Anticipatory grief – A social worker’s perspective

News & Updates | December 8, 2023 | Dying With Dignity Canada

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A photo of Susan Zwick outside

Susan Zwick is a retired social worker who worked with youth and young adults for most of her career. After losing two parents, she became interested in grief and end-of-life. One parent processed their death very openly, which supported her grief to some extent; the other experience was more contained, and Susan observed the difference in how speaking openly about death can be profoundly helpful. We spoke to Susan about her role as a peer support worker with MAID Family Support Society and the topic of anticipatory grief. 

After listening to an interview with David Atwood, the founder of Death Cafés, I was moved by the experience and began hosting them myself over the last six years. When medical assistance in dying (MAID) became legal in 2016, conversations about assisted dying became common in the Death Cafés. Not long after I supported my aunt through the MAID process in my garden; it was the most beautiful death I have ever witnessed. 

I became involved with MAID Family Support Society (MFSS) in the early days when it was identified that there was little to no support for people who had lost a loved one through a MAID death. Since 2021, MFSS has provided support to those helping a loved one who is considering or planning for medical assistance in dying or those who are grieving a loss due to MAID.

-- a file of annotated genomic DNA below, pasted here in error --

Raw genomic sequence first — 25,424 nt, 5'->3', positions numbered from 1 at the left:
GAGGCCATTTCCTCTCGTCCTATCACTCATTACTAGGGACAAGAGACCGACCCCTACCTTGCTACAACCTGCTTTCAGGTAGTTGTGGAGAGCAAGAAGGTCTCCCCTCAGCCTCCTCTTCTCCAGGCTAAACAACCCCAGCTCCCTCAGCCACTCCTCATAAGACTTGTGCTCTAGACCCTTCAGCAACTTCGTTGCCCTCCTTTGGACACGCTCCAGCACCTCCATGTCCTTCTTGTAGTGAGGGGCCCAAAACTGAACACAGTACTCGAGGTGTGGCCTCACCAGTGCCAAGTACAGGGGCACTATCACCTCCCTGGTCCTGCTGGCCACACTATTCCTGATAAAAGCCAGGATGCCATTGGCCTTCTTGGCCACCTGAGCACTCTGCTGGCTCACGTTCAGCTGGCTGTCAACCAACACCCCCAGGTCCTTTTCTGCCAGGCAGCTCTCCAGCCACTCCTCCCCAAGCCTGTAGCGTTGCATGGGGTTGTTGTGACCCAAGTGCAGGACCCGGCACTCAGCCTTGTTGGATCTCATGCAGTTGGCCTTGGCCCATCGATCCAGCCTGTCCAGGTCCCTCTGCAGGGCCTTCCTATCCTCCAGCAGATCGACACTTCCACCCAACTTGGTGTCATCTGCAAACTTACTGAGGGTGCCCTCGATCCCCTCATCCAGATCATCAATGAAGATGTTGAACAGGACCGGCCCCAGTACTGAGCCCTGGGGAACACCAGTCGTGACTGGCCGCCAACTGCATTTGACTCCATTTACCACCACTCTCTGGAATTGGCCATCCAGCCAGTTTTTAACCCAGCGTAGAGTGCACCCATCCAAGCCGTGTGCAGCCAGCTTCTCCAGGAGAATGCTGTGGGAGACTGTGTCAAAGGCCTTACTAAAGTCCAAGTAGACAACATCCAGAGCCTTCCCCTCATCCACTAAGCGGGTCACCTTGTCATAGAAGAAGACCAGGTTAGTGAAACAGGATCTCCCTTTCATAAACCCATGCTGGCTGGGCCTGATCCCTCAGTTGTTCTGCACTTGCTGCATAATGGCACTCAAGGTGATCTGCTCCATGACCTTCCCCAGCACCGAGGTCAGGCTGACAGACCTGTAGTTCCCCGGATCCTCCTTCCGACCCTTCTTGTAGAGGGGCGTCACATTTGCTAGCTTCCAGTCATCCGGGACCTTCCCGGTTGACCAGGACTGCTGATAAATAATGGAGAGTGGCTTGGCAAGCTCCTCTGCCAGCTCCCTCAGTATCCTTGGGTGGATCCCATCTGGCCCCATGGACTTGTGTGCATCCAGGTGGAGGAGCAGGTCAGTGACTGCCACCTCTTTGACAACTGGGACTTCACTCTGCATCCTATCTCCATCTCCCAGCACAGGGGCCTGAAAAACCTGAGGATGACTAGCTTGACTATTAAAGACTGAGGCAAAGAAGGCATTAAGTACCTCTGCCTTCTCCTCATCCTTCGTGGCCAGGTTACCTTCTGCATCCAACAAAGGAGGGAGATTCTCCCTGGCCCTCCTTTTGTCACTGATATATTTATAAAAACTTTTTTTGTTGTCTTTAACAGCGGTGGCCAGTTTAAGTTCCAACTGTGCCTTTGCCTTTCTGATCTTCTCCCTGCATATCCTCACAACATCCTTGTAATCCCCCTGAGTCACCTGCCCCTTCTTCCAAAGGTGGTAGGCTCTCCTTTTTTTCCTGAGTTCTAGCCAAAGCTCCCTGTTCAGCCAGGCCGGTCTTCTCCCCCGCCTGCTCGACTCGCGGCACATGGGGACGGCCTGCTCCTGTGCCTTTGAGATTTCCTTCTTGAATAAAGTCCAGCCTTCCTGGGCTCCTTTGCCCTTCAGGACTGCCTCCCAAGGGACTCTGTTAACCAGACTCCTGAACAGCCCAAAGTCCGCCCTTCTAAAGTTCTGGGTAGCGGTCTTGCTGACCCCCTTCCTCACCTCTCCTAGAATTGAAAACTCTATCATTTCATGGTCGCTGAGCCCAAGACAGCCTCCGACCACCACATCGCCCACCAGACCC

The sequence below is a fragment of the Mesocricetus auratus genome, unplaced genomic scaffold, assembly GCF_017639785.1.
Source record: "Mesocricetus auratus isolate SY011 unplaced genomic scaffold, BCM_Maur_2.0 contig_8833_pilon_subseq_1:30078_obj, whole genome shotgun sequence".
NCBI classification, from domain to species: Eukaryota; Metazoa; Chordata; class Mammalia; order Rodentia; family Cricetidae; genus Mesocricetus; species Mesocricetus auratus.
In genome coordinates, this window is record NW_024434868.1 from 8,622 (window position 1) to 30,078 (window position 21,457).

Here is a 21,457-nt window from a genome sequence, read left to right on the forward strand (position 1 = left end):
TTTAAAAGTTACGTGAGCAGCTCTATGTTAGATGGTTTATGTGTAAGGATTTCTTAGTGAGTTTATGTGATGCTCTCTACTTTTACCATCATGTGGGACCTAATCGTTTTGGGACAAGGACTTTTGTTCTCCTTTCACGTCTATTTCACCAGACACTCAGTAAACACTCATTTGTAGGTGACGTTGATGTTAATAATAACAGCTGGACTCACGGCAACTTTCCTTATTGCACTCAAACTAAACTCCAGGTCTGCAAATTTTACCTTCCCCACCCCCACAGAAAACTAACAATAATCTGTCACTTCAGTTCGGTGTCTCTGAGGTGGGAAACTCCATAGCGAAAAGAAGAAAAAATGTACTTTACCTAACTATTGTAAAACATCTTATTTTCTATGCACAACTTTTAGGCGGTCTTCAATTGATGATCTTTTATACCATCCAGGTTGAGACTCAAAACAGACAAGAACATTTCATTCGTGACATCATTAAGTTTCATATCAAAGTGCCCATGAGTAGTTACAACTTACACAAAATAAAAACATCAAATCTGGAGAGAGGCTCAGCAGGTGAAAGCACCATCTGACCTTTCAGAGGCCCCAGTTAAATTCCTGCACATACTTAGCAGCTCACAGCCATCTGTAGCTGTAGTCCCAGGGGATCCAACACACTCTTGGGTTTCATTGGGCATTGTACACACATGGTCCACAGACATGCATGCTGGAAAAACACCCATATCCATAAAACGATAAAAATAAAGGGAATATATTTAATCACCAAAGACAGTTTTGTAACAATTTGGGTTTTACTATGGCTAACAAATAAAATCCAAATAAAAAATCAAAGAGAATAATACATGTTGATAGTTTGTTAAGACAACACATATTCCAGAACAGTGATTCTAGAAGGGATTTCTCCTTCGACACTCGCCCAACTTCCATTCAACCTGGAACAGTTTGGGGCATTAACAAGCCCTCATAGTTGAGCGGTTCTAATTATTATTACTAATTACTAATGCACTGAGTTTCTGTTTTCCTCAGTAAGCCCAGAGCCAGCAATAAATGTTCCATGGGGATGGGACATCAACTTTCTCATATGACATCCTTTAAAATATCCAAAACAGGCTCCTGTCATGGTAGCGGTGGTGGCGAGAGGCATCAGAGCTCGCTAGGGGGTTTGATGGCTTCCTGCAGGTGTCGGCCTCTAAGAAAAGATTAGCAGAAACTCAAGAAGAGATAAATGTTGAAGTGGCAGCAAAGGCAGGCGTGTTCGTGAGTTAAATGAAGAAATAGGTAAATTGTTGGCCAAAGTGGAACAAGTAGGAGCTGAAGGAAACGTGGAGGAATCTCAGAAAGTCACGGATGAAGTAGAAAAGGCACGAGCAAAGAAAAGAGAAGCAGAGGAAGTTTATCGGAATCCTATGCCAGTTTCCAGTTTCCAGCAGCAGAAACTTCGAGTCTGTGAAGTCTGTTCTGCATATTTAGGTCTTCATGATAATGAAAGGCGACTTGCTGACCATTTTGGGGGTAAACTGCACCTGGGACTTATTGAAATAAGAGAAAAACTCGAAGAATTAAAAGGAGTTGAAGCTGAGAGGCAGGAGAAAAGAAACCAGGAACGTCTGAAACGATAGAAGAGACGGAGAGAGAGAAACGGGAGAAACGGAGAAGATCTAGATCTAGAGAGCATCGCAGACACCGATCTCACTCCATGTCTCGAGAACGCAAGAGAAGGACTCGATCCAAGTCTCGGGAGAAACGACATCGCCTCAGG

All the calls are different, but for some it is about preparing for the fact that the MAID death has been set, how to properly say goodbye, and also how to be present for the loved one who has chosen MAID. What’s unique in Canada is that with MAID we can know exactly when a person will die. 

Another challenge, for some, can be when a person has been approved for MAID but has not set a date. Not knowing when the MAID provision will happen can hang over the loved ones to a certain extent. Often people don’t know how much they should talk about the potential assisted death, or they are concerned that their loved one will wait too long and miss the opportunity to have MAID because of a loss of capacity, this is less likely now with the waiver of final consent, but still possible. 

Anticipatory grief can appear in different ways, but when we can name it and explain that there can be grief before a death, it can provide real comfort and relief to people. I try to help folks identify the gifts presented in this challenging process. The time before a MAID provision allows for intimate conversations, or the opportunity to look at old picture albums and reminisce. Sometimes people don’t know what to do with the time, or feel guilty for not doing enough, but I remind them there is no one right way. 

Through my own experience, I know that anticipatory grief has no time limit. My mother died from Alzheimer’s; it was six years of grief watching her decline and die. As compared to my aunt whose MAID process was only weeks. Both circumstances come with their own set of feelings and grief – too fast, too slow?  

I think what’s most important for people to understand about grief is that it is a different experience for everyone, that it’s okay to talk about it, name it and find ways to move through it. 

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